I stumbled upon this article while researching, and I really liked it, so I will re-take the use-case and explain it my way.

Suppose that we have a portfolio to showcase our responsive design work, and we have three devices (mobile, tablet, and laptop). Each device contains an image. The goal is to make this 100% responsive in CSS.

By using CSS grid and viewport units, we can make this fully responsive and dynamic.

<div class="wrapper">
  <div class="device laptop"></div>
  <div class="device mobile"></div>
  <div class="device tablet"></div>

Notice that viewport units are used in the grid-* properties. They’re also used for the border, border-radius, and other properties. All of this will result in a fluid design.

.wrapper {
  display: grid;
  grid-template-columns: repeat(20, 5vw); 
  grid-auto-rows: 6vw;

.mobile { 
  position: relative;
  z-index: 1;
  grid-column: 2 / span 3;
  grid-row: 3 / span 5;
.tablet {
  position: relative;
  z-index: 1;
  grid-column: 13 / span 7; 
  grid-row: 4 / span 4;
  border-bottom: 1vw solid #a9B9dd;
  border-right: solid 3vw #a9B9dd;
.laptop {
  position: relative;
  grid-column: 3/span 13;
  grid-row: 2 / span 8;

/* Viewport units are used for the bottom, left, right, height, and border-radius. Isn't that cool? */
.laptop:after {
    bottom: -3vw;
    left: -5.5vw;
    right: -5.5vw;
    height: 3vw;
    background-color: #a9B9dd;
    border-radius: 0 0 1vw 1vw;


Breaking Out Of The Container

I have noticed a use case which is most suitable for editorial layouts. A child element that takes 100% width of the viewport, even if its parent width is limited. Consider the below figure:

To achieve a similar effect, we can use viewport units and some positioning properties. Here is the CSS:

.break-out {
    width: 100vw;
    position: relative;
    left: 50%;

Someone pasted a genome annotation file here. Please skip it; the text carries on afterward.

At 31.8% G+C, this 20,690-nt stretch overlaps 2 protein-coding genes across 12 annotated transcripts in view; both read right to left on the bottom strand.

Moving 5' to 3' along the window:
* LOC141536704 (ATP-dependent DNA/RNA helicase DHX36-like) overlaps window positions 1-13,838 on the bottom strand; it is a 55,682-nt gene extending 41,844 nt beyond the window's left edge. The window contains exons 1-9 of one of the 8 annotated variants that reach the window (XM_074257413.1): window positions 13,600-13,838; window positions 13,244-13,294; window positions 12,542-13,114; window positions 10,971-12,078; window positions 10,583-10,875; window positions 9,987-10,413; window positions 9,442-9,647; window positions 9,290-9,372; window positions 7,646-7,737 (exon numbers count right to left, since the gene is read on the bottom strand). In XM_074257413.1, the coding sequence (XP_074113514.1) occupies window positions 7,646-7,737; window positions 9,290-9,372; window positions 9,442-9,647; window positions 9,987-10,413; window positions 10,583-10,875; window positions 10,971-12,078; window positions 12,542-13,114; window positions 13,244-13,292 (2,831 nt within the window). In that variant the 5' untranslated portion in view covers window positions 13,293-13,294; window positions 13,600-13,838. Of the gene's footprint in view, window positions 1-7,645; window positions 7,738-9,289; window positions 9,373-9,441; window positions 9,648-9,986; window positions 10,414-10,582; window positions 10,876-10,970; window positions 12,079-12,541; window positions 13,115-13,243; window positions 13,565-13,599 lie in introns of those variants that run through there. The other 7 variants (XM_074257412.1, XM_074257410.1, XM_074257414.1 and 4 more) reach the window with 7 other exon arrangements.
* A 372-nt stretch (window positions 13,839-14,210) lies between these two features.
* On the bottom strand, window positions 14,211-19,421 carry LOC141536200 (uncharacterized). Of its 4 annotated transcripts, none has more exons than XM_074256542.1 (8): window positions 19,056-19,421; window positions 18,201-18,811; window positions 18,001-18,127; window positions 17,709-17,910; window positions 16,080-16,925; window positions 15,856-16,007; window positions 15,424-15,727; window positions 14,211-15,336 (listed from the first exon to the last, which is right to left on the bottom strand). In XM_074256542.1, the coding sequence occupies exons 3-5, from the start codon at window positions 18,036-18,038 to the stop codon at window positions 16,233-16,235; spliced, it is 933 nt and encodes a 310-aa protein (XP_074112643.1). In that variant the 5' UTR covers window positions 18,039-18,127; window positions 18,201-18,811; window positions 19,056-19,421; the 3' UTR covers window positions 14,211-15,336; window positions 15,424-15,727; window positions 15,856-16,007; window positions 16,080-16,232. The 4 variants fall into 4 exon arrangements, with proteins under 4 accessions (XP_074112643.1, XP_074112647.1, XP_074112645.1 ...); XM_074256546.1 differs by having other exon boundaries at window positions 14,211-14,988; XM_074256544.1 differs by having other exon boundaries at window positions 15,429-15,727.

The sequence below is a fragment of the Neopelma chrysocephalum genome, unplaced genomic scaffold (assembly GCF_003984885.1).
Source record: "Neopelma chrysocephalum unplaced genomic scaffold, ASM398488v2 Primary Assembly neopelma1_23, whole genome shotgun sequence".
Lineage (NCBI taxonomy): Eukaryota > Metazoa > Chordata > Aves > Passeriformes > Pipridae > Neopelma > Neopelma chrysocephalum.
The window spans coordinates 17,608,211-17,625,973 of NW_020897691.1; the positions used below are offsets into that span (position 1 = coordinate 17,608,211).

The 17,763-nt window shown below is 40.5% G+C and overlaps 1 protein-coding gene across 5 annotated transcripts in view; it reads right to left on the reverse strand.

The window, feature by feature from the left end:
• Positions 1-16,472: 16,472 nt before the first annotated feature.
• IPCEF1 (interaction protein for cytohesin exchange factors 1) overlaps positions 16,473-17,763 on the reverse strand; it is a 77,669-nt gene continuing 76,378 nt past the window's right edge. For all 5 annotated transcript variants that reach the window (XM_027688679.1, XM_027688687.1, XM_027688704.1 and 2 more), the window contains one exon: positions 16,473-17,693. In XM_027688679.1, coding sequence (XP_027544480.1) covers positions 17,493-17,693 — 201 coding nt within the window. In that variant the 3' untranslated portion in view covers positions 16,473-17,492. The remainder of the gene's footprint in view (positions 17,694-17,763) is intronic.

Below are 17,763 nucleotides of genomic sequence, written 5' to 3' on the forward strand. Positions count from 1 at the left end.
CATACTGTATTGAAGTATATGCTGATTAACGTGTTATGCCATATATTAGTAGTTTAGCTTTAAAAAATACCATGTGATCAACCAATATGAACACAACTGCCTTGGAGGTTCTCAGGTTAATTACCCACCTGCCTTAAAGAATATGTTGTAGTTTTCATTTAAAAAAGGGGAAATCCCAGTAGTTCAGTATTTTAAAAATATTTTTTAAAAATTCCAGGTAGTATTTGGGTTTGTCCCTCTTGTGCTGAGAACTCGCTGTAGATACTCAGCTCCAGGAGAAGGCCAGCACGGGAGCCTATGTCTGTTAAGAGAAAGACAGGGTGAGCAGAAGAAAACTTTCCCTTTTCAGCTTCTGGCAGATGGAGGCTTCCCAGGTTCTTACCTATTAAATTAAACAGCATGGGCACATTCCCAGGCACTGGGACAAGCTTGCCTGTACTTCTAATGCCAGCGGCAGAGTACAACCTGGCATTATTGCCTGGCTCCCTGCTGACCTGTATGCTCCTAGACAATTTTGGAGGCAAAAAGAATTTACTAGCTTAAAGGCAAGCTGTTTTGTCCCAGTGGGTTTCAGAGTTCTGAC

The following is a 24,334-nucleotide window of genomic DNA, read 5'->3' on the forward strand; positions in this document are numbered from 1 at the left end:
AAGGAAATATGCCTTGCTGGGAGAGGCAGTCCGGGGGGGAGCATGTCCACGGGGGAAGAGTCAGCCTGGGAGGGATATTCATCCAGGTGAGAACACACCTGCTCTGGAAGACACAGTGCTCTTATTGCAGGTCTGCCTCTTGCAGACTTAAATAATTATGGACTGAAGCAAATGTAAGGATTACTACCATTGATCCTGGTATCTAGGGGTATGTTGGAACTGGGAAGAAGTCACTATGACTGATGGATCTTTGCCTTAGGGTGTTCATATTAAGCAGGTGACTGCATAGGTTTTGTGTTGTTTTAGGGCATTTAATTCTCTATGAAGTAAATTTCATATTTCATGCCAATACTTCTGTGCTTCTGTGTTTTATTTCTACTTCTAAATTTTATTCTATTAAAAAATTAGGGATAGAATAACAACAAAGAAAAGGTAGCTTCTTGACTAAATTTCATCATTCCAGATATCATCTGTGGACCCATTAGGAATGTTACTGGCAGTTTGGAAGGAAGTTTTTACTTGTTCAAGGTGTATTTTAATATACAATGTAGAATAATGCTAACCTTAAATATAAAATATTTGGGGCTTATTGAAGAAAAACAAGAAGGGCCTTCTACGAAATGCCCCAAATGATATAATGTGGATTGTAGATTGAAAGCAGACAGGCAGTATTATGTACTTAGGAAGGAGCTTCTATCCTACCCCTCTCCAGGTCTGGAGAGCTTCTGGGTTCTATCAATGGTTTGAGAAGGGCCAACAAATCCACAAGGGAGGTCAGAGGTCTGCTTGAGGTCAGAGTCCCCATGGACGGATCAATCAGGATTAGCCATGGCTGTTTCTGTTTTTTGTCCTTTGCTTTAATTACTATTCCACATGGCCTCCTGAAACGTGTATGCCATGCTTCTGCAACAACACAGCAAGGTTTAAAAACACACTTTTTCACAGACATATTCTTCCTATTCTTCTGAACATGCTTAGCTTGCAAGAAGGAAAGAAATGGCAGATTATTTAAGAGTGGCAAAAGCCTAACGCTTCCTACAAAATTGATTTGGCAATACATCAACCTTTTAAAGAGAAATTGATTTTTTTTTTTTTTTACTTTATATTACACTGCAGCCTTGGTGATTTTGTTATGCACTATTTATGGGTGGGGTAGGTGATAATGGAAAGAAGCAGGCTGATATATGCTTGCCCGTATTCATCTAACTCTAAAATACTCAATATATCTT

right: 50%;
    margin-left: -50vw;
    margin-right: -50vw;

Let’s break it down so we understand how all of this works bit by bit.

1. Adding width: 100vw

The most important step, which will give the image a width equal to 100% of the viewport.

2. Adding margin-left: -50vw

To center the image, we will need to give it a negative margin with half of the viewport width.

3. Adding left: 50%

Finally, we will need to push the image to the right with a value of 50% of its parent width.


Vertical and Horizontal Spacing

Another interesting use-case that I thought about is using viewport units for spacing between elements. This can be used with values like margin, top, bottom, and grid-gap. When used, the spacing will be based on the viewport width or height, which might be useful to make a layout more dynamic.

For modals, we need to push them from the top of the viewport. Often, I made this with the top property and I use either percentage or pixel value. However, with viewport units, we can add a spacing that can change based on the viewport’s height.

.modal-body {
    top: 20vh;

See the video below for the final result.


A page header is a section that acts as an introduction for a page. It often has a title and a description, and among that there is either a fixed height or padding for the top and bottom edges. We’re interested in the padding thing.

For example, here is how the CSS looks:

.page-header {
    padding-top: 1rem;
    padding-bottom: 1rem;

@media (min-width: 800px) {
    .page-header {
        padding-top: 4rem;
        padding-bottom: 4rem;

The vertical padding is small on mobile, and it gets larger on greater viewports. What about using viewport units? Let’s explore that.

.page-header {
    padding-top: 10vh;
    padding-bottom: 10vh;

.page-header h2 {
    margin-bottom: 1.5vh;

I used vh unit for the padding of the page header, and the margin below the title. Notice how the spacing changes!


Grid of Items

Another use case for the dynamic spacing is a grid of items. It can for anything, like a grid of articles, services section.. etc. For our case, we will take a look at how to use that for an article grid.

By using viewport units inside grid-gap, we can get the desired result. Notice that I used CSS calc() function as well. The goal of using calc() is to have a base vertical and horizontal gap.

.wrapper {
    display: grid;
    grid-template-columns: repeat(auto-fit, minmax(250px, 1fr));
    grid-gap: calc(14px + 1vh) calc(14px + 0.5vw);


Vmin and Vmax Use Cases

While researching about use-cases for these two values, I didn’t find anything but this one from CSS-Tricks.

The use-case is about the top and bottom padding for a page header element. The padding is often reduced when the viewport is small (mobile). By using vmin, we can have a fluid top and bottom padding based on the viewport smaller dimension (width or height).

.page-header {
    padding: 10vmin 1rem;


Four years ago, I wrote an article about vertical media queries. I want to shed light on this topic since it’s related to this article that you’re reading now